Diesenhaus: And then I guess I wonder among those different types of writing, do you tend to prefer one over the other, is one of them seemingly easier for you or more natural?

Cooper: The musical was not more natural, that was the most work I've ever done and I don't know that I will ever write another one, because it was much more fun writing the book of the musical and, you know, Ellen and I would get together and bounce ideas off and we laughed a lot, and then I was here by myself at the computer sometimes at 4:00 in the morning going "What is he going to say now?" That was a lot of work. Probably the most fun to write were the murder mystery plays.

Diesenhaus: Yeah. Why do you think?

Cooper: I could just so easily see these characters in my head and it's a murder mystery but it's comedy and these characters are just so over the top that it was just a lot of fun and very easy to imagine what they might say or do next.

Diesenhaus: Were they connected in any way, the characters?

Cooper: The two plays?

Diesenhaus: Yeah, the two murder mysteries.

Cooper: No, one was about a singing group. The way these work is that people come to dinner, whether they start out on the Henrietta or the resort down at the beach and the Hilton, different places, and people come for dinner and the characters stay in character throughout the entire evening. So people can ask them questions and then you have scenes that happen that get people's attention, and they see what's going on, and then someone in the cast is murdered and falls to their death, and then dinner happens and as I say, the characters eat at different tables and stay in character, and you have to give the audience enough clues so that if they think about it, they get to vote, not vote, but everyone writes down who they think did it. And then the detective comes in and goes through each thing that's happened and says "This is why this person did it." And so that was just a lot of fun. And the second one I wrote was about a director named Halloweeny Fellini and he and his crew were in town to film one of those Halloween type movies and they were staying at the Hilton or they were staying wherever they were and people came in and had dinner with them and one of those people got murdered.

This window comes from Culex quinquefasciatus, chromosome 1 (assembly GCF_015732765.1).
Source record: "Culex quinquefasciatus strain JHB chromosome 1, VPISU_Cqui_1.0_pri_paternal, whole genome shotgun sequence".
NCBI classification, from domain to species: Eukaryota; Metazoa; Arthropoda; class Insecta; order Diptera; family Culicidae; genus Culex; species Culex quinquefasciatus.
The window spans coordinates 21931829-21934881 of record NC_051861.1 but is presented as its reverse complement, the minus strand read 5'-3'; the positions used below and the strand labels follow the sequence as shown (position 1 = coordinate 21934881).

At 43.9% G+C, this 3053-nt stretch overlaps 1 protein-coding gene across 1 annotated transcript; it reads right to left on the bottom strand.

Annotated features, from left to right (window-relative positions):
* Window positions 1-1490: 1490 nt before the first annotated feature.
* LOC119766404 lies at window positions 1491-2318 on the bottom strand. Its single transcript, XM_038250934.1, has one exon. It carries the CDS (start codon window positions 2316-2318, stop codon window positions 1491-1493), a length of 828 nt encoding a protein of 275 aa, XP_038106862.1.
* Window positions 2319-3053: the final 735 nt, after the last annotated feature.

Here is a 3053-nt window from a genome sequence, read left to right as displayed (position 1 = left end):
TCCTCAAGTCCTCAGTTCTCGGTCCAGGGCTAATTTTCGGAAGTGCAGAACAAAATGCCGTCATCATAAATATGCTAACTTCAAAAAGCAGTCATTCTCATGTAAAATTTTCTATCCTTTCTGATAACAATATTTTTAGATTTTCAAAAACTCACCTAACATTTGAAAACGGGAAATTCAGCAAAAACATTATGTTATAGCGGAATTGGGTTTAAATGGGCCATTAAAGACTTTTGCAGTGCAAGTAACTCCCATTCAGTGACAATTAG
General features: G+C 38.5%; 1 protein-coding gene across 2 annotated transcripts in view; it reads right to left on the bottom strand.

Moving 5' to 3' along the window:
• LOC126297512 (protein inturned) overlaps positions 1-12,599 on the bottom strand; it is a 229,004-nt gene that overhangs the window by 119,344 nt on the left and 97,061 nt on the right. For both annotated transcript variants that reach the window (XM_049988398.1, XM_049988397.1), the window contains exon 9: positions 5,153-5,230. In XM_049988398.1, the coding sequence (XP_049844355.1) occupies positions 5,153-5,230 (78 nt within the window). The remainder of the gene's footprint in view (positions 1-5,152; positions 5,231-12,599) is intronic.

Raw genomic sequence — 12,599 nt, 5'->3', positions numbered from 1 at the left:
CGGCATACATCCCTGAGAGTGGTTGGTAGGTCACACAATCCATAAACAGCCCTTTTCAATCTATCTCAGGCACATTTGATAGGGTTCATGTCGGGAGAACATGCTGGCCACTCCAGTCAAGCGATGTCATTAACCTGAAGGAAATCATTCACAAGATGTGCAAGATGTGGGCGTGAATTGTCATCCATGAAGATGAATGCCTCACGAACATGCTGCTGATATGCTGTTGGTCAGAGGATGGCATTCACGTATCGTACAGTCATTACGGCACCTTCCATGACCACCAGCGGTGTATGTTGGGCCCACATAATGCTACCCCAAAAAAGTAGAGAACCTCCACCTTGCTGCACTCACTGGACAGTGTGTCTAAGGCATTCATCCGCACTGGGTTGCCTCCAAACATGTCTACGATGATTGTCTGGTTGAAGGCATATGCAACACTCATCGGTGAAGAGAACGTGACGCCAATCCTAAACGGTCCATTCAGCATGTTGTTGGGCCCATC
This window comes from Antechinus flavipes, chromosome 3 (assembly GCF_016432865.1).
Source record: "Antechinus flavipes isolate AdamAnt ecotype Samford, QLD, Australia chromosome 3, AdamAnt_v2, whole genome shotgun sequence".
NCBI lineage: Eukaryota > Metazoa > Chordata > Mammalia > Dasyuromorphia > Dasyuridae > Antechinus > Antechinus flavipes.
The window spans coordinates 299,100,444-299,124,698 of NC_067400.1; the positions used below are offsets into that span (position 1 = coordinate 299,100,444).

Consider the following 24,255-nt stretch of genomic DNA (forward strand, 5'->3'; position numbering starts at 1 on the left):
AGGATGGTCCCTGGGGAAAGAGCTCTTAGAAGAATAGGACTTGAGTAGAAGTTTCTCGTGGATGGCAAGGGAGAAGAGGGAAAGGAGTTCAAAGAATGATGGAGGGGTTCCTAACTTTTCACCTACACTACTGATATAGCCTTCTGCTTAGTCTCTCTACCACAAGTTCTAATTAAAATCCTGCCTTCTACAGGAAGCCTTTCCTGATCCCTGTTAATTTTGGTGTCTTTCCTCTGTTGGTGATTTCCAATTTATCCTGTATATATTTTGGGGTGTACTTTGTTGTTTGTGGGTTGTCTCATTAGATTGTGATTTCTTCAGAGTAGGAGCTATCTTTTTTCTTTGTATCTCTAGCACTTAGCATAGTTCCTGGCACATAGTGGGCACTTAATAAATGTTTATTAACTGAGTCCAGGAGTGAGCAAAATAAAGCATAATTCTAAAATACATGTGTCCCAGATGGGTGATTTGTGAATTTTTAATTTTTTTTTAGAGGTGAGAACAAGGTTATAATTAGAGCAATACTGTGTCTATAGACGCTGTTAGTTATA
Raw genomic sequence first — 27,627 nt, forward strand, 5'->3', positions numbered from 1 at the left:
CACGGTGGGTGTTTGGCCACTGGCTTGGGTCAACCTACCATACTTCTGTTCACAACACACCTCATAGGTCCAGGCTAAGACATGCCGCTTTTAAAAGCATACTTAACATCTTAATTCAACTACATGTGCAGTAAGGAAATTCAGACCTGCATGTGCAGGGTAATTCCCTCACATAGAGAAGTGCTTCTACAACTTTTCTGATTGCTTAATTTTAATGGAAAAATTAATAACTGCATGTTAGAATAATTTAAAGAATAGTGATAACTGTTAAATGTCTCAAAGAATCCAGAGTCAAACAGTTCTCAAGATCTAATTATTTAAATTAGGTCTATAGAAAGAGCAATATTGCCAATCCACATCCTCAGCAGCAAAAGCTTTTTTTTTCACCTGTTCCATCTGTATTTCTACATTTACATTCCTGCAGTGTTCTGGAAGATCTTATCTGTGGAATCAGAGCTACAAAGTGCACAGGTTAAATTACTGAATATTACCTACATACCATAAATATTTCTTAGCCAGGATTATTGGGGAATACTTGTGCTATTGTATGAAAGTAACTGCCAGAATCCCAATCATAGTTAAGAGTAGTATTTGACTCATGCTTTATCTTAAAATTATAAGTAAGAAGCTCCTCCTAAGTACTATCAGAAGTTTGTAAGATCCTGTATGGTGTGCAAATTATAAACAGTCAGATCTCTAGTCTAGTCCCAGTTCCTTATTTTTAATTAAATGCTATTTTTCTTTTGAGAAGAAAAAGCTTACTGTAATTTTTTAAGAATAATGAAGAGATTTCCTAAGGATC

Diesenhaus: I wonder, it sounds like it's almost like a genre in a way, that there are certain, there's almost is like an outline, I mean you know that you have to reveal X to get to Y.

Cooper: Yeah.

Diesenhaus: Is that, I guess I've asked this question a couple different ways, but I just wonder do you like that, having those outlines and boundaries or is it liberating in any way?

Cooper: Yes, I just really enjoyed writing those. I didn't have a problem with the outlines and boundaries, and also in doing that with the characters having to stay in character, I also had to write a synopsis, like a two-page synopsis for each character so-to give them the background they needed to answer questions that anyone in the audience might ask.

Diesenhaus: I want to talk a bit about-more about kind of short stories and novels, and I wonder, the short form versus the long form, do you have preferences or, I want to think of the best way to say it, do you prefer one over the other?